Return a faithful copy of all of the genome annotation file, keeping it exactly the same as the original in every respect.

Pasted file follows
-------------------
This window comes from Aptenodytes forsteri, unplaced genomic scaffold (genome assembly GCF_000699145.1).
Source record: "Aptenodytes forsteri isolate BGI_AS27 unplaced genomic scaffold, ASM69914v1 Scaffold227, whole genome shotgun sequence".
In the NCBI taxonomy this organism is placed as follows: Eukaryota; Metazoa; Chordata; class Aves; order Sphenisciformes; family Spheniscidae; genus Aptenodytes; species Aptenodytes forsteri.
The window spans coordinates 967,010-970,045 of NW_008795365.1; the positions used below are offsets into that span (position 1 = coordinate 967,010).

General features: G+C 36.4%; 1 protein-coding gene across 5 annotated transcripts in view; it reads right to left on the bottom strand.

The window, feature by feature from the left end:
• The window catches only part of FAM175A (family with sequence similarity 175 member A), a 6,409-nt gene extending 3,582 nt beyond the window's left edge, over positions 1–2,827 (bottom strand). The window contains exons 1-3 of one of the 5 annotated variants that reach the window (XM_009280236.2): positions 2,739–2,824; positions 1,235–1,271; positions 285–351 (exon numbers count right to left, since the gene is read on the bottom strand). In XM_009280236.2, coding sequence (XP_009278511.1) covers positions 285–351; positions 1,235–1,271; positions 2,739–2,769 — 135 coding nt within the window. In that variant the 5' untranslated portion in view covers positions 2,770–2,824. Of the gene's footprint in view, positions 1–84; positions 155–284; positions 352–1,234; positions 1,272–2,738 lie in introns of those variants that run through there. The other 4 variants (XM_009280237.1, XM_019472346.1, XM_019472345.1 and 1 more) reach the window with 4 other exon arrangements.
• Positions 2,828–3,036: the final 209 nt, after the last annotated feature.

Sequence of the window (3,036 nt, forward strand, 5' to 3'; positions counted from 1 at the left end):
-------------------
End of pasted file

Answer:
This window comes from Aptenodytes forsteri, unplaced genomic scaffold (genome assembly GCF_000699145.1).
Source record: "Aptenodytes forsteri isolate BGI_AS27 unplaced genomic scaffold, ASM69914v1 Scaffold227, whole genome shotgun sequence".
In the NCBI taxonomy this organism is placed as follows: Eukaryota; Metazoa; Chordata; class Aves; order Sphenisciformes; family Spheniscidae; genus Aptenodytes; species Aptenodytes forsteri.
The window spans coordinates 967,010-970,045 of NW_008795365.1; the positions used below are offsets into that span (position 1 = coordinate 967,010).

General features: G+C 36.4%; 1 protein-coding gene across 5 annotated transcripts in view; it reads right to left on the bottom strand.

The window, feature by feature from the left end:
• The window catches only part of FAM175A (family with sequence similarity 175 member A), a 6,409-nt gene extending 3,582 nt beyond the window's left edge, over positions 1–2,827 (bottom strand). The window contains exons 1-3 of one of the 5 annotated variants that reach the window (XM_009280236.2): positions 2,739–2,824; positions 1,235–1,271; positions 285–351 (exon numbers count right to left, since the gene is read on the bottom strand). In XM_009280236.2, coding sequence (XP_009278511.1) covers positions 285–351; positions 1,235–1,271; positions 2,739–2,769 — 135 coding nt within the window. In that variant the 5' untranslated portion in view covers positions 2,770–2,824. Of the gene's footprint in view, positions 1–84; positions 155–284; positions 352–1,234; positions 1,272–2,738 lie in introns of those variants that run through there. The other 4 variants (XM_009280237.1, XM_019472346.1, XM_019472345.1 and 1 more) reach the window with 4 other exon arrangements.
• Positions 2,828–3,036: the final 209 nt, after the last annotated feature.

Sequence of the window (3,036 nt, forward strand, 5' to 3'; positions counted from 1 at the left end):